Comic Book Corner: Invincible Cat-sitting in London

Reading Time: 7 minutes

CBC Header, Image: Sophie Brown

The turkey leftovers are eaten, the halls are decked, and the election is finally over – it’s almost time for Christmas! In our final Comic Book Corner of 2016, Shiri and Elizabeth delve into the latest from the Marvel and Star Wars universes, investigate the Rivers of London, and go on an Adventure in Catsitting. We hope you find something to fill that empty space on your Christmas list, and we look forward to sharing our picks again in the new year. See you in 2017!


Poe Dameron #8, Image: Marvel
Poe Dameron #8, Image: Marvel

Title: Poe Dameron #8
Writer: Charles Soule
Artists: Phil Noto
Publisher: Marvel

Anyone in the Star Wars fandom knows why the Rebel Alliance fought the Empire, but it has been a rare thing to glimpse into the mind of an Imperial and feel a certain.. fascination. Shiri is hesitant to use the words “sympathy”, “empathy”, or “understanding” because to have such for someone who spends his life in support of a vicious, evil regime is not to be excused and yet, Agent Terex, Poe’s primary antagonist, is suddenly a much deeper, more human character for knowing his history.

In a good story, the villain must be at least, if not more, nuanced than the hero and Charles Soule is doing an admirable job of giving us a fascinating one. We also see, for the first time, a Poe who is less flash and more layered, less bravado and more worried, harried, and troubled. I was considering letting this book go but #8 changed my mind.

Read it.

Break 2


Invincible Iron Man #1, Image: Marvel
Invincible Iron Man #1, Image: Marvel

Title: Invincible Iron Man #1
Writer: Brian Michael Bendis
Artist: Stefano Caselli
Publisher: Marvel

This is Riri’s solo debut and it is very, very nice to see some joy injected back into the Marvel hero universe. Her proclamation, “I LOVE THIS WORLD,” is refreshing after the dark months of Civil War II and, whichever side you came down on, the ugliness of the US presidential election and its aftermath (seriously, though, grab that trade of Vote Loki, it is eerily prescient).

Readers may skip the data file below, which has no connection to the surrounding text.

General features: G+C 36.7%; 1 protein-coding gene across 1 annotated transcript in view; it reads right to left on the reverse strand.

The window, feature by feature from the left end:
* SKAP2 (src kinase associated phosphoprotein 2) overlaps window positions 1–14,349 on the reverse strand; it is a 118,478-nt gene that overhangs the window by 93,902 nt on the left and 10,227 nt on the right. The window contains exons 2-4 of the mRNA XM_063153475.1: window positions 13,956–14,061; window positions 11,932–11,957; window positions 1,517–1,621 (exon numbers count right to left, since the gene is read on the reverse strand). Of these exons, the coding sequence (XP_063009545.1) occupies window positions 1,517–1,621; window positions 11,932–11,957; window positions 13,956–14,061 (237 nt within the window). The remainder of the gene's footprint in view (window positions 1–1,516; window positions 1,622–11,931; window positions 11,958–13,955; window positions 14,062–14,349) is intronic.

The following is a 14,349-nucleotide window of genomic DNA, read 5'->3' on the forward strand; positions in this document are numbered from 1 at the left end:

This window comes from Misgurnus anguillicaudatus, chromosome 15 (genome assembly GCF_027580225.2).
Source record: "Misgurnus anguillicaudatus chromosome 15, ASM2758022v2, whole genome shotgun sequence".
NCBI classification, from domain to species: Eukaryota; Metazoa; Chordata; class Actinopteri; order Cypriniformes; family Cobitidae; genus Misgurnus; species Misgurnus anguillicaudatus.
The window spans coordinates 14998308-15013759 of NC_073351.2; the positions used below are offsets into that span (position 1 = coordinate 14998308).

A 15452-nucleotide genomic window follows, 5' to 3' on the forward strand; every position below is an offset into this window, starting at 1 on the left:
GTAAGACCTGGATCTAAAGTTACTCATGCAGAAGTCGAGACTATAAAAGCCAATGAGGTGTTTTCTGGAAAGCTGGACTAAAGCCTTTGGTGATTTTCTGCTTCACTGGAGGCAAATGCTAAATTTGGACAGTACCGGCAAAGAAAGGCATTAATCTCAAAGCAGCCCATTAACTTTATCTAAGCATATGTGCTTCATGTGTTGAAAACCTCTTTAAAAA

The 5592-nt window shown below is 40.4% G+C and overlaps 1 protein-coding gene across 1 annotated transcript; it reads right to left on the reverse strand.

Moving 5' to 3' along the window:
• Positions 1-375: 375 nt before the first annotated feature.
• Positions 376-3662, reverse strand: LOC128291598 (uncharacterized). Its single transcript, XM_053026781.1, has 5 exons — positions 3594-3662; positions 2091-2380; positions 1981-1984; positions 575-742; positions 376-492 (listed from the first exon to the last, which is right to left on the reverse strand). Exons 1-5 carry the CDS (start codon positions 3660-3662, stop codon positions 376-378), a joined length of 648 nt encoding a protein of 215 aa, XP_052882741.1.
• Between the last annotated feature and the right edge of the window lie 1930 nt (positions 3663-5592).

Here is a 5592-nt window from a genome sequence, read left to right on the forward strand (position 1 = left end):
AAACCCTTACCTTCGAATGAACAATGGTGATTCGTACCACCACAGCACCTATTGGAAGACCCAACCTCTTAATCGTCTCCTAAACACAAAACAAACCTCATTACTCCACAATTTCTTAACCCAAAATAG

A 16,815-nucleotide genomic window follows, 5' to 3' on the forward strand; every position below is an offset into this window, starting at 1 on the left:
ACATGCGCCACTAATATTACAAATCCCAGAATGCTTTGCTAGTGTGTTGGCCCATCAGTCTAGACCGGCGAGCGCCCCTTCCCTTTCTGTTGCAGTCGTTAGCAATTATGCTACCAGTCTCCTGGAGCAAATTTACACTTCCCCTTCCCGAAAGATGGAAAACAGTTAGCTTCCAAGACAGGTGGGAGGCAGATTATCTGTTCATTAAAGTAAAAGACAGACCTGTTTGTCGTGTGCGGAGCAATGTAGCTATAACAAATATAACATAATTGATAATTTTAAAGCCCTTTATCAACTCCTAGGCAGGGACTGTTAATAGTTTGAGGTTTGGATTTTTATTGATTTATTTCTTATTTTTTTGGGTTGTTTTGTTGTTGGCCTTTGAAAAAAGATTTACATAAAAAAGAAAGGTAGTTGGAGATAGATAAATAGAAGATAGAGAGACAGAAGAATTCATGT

This too is a backstory issue to some extent, wherein the reader is treated to young Riri, her genius,and the pivot point which turned her toward heroism. Shiri was pleased by the way in which Tony Stark was brought into Riri’s story and the manner in which he is going to mentor her. Her only nitpick is, while Brian Michael Bendis is an amazing writer and is carrying so many Marvel’s really good titles right now, she would like to see the writing staff diversifying along with the hero roster. This book would have been an excellent opportunity to accelerate that process.

Read it.

Break 2


Batman Teenage Mutant Ninja Turtles Adventures #1, Image: DC/IDW
Batman Teenage Mutant Ninja Turtles Adventures #1, Image: DC/IDW

Title: Batman Teenage Mutant Ninja Turtles Adventures #1
Writer: Mike K. Manning
Artist: Jon Sommariva
Publisher: IDW

Shiri and her family loved the first Batman/Turtles crossover though, in retrospect, it was a bit dark to truly be considered a kid-friendly book (there were some dark moments, some scary moments, and a bit of language which in Shiri’s house are the norm, but she is well aware this isn’t the cases in all homes or for all children). This new incarnation of the team-up, however, is both a continuation of the previous arc’s storyline and 100% all-ages and it is fun.

Manning’s writing is spot on, especially his hilariously disgruntled Alfred, but it was Sommariva’s art that really drew Shiri and the kids in, a perfect blend of the Nickelodeon Turtles and Bruce Timm’s distinctive Batman: The Animated Series work. The members of the Sondheimer household will be eagerly awaiting this one each month.

Read it.

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Rivers of London: Black Mould, Image: Titan Comics
Rivers of London: Black Mould, Image: Titan Comics

Title: Rivers of London: Black Mould
Writers: Ben Aaronovitch and Andrew Cartmel
Artist: Lee Sullivan
Publisher: Titan Comics

Shiri is very happy to back in Ben Aaronovitch’s magical London. It has been far too long and the release date for the new novel set in the same, The Hanging Tree, keeps getting pushed back. The world is rich and dense and impossible to explain with any sort of justice in a few words so you’ll just have to trust Shiri when she says it is a remarkable one, populated by fascinating characters, practical magic, and dark secrets. Also, a psychic dog.